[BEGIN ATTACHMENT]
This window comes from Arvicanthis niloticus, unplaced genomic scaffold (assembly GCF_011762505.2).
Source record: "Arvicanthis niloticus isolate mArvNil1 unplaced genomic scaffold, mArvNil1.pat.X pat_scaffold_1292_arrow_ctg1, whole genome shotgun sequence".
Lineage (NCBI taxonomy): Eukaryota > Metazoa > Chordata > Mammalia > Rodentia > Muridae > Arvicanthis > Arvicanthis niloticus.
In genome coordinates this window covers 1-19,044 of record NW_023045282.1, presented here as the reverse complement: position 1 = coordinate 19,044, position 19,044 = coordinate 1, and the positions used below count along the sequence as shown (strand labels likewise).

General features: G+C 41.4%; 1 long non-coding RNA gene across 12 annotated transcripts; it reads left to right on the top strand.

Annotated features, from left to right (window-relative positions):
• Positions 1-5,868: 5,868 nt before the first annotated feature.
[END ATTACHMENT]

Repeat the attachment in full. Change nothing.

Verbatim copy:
This window comes from Arvicanthis niloticus, unplaced genomic scaffold (assembly GCF_011762505.2).
Source record: "Arvicanthis niloticus isolate mArvNil1 unplaced genomic scaffold, mArvNil1.pat.X pat_scaffold_1292_arrow_ctg1, whole genome shotgun sequence".
Lineage (NCBI taxonomy): Eukaryota > Metazoa > Chordata > Mammalia > Rodentia > Muridae > Arvicanthis > Arvicanthis niloticus.
In genome coordinates this window covers 1-19,044 of record NW_023045282.1, presented here as the reverse complement: position 1 = coordinate 19,044, position 19,044 = coordinate 1, and the positions used below count along the sequence as shown (strand labels likewise).

General features: G+C 41.4%; 1 long non-coding RNA gene across 12 annotated transcripts; it reads left to right on the top strand.

Annotated features, from left to right (window-relative positions):
• Positions 1-5,868: 5,868 nt before the first annotated feature.